bankfull width Bbf and depth Hbf are given from
the relations or in dimensioned terms In
the absence of tributaries, decreasing bed
material load in the streamwise direction causes
a decrease in bankfull width Bbf and an increase
in bankfull depth Hbf.
26
CHARACTERISTICS OF THE STEADY-STATE SOLUTION
The parameter ?? has a specific physical meaning.
The mean annual feed rate of bed material load
Gt,feed available for deposition in the reach is
given as When wash load is included, the mean
annual rate Gfeed available for deposition
becomes Valley length Lv is given as The tons/s
of sediment Gfill required to fill a reach with
length Lv and width Bf with sediment at a uniform
aggradation rate in m/s is given as It
follows that That is if ? gt 1 then the there
is not enough sediment feed over the reach to
fill the space created by sea level rise, and the
sediment transport rate must drop to zero before
the shoreline is reached. If ? lt 1 the excess
sediment is delivered to the sea.
27
CHARACTERISTICS OF THE STEADY-STATE SOLUTION
contd.
As a result of the above arguments, meaningful
solutions are realized only for the case ? ? 1.
In such cases there is excess sediment to deliver
to the sea. In actuality, part of this sediment
would be used to prograde the delta of the river,
so increasing reach length L. Delta progradation
is considered in more detail in a subsequent
chapter. If for a given rate of sea level rise
it is found that ? gt 1 for reasonable values
of reach length L, floodplain width Bf and
sediment feed rate Gfeed, no steady state
solution exists for that rate of sea level
rise. The implication is that the entire
profile, including the position of the delta,
must migrate upstream, or transgress. A model of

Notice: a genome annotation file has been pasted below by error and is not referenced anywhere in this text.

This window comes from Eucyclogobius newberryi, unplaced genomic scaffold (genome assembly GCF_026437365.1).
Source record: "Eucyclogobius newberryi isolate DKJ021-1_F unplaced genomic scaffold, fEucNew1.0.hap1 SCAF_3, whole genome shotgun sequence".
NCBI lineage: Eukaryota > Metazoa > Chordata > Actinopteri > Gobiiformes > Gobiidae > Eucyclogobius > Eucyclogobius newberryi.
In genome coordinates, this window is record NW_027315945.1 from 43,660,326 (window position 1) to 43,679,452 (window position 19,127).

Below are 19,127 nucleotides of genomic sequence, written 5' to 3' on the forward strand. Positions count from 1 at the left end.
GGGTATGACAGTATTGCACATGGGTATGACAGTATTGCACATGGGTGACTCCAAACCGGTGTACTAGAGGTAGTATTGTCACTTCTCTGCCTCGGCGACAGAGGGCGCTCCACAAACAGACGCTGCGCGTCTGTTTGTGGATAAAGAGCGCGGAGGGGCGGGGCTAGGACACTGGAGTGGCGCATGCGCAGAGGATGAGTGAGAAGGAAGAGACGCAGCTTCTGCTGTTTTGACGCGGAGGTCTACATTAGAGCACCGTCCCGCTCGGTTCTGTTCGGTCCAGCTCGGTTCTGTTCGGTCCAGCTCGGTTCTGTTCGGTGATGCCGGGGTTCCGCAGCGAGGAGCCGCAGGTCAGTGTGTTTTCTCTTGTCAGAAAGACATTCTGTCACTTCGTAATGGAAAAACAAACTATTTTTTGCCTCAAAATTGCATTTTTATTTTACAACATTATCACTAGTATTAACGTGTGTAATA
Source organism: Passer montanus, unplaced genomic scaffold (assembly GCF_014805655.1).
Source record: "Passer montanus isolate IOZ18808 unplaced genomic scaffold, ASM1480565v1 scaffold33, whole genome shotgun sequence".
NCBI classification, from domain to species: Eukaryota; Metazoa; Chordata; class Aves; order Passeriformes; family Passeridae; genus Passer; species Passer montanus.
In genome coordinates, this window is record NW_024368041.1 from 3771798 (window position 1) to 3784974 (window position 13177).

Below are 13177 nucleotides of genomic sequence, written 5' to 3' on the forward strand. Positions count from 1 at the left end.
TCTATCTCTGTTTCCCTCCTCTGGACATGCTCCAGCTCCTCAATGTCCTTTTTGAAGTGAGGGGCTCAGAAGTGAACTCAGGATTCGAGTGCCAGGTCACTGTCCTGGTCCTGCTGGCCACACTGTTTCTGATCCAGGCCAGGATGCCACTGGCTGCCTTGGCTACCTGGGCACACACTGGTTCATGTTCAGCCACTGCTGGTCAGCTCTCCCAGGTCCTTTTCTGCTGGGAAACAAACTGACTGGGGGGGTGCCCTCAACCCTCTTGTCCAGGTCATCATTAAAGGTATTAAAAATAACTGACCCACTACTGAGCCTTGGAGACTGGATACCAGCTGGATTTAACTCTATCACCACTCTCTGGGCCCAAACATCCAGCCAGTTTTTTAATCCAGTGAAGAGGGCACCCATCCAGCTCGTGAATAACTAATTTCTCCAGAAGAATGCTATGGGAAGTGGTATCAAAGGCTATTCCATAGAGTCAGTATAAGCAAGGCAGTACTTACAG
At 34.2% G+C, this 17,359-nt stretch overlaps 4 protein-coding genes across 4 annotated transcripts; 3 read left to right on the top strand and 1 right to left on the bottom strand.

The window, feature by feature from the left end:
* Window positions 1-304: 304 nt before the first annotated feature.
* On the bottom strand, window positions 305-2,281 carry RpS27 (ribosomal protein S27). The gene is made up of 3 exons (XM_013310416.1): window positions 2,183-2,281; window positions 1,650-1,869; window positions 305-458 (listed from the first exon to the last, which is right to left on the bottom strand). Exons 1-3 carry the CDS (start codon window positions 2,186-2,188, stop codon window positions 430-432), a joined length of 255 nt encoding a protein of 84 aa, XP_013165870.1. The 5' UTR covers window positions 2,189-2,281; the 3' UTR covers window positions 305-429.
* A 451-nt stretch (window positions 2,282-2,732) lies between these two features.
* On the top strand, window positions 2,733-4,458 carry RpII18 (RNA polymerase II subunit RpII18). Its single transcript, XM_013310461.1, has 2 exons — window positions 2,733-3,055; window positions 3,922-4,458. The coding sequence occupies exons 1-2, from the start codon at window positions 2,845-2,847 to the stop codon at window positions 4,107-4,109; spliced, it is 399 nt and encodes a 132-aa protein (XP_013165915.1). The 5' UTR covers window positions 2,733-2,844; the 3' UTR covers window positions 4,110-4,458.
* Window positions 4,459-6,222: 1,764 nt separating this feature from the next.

this transgression is developed in a subsequent
chapter.
28
SAMPLE CALCULATION
The calculation is implemented in the spreadsheet
workbook RTe-bookSteadyStateAg.xls. The
following sample input parameters are used in the
succeeding plots. It should be noted that a sea
level rise of 10 mm/year forces a rather extreme
response.
29
SAMPLE CALCULATION SLOPE PROFILE
30
SAMPLE CALCULATION DEVIATORIC BED ELEVATION
PROFILE
31
SAMPLE CALCULATION BED ELEVATION PROFILES
32
SAMPLE CALCULATION PROFILES OF BANKFULL WIDTH
AND DEPTH
33
CAN THE WIDTH DECREASE SO STRONGLY IN THE
DOWNSTREAM DIRECTION?
The Kosi River flows into a zone of rapid
subsidence. Subsidence forces a streamwise
decline in the sediment load in a similar way to
sea level rise, as will be shown in a subsequent
chapter. Note how the river width decreases
noticeably in the downstream direction. This
notwithstanding, a sea level rise of 10 mm/year
forces a rather extreme response.
Kosi River and Fan, India (and adjacent
countries). Image from NASA https//zulu.ssc.nas
a.gov/mrsid/mrsid.pl
34
MORPHODYNAMICS OF THE APPROACH TO STEADY-STATE
RESPONSE TO RISING SEA LEVEL
Recalling that the governing partial
differential equation is subject to the
boundary conditions and the initial condition
35
MORPHODYNAMICS OF THE APPROACH TO STEADY-STATE
RESPONSE TO RISING SEA LEVEL contd.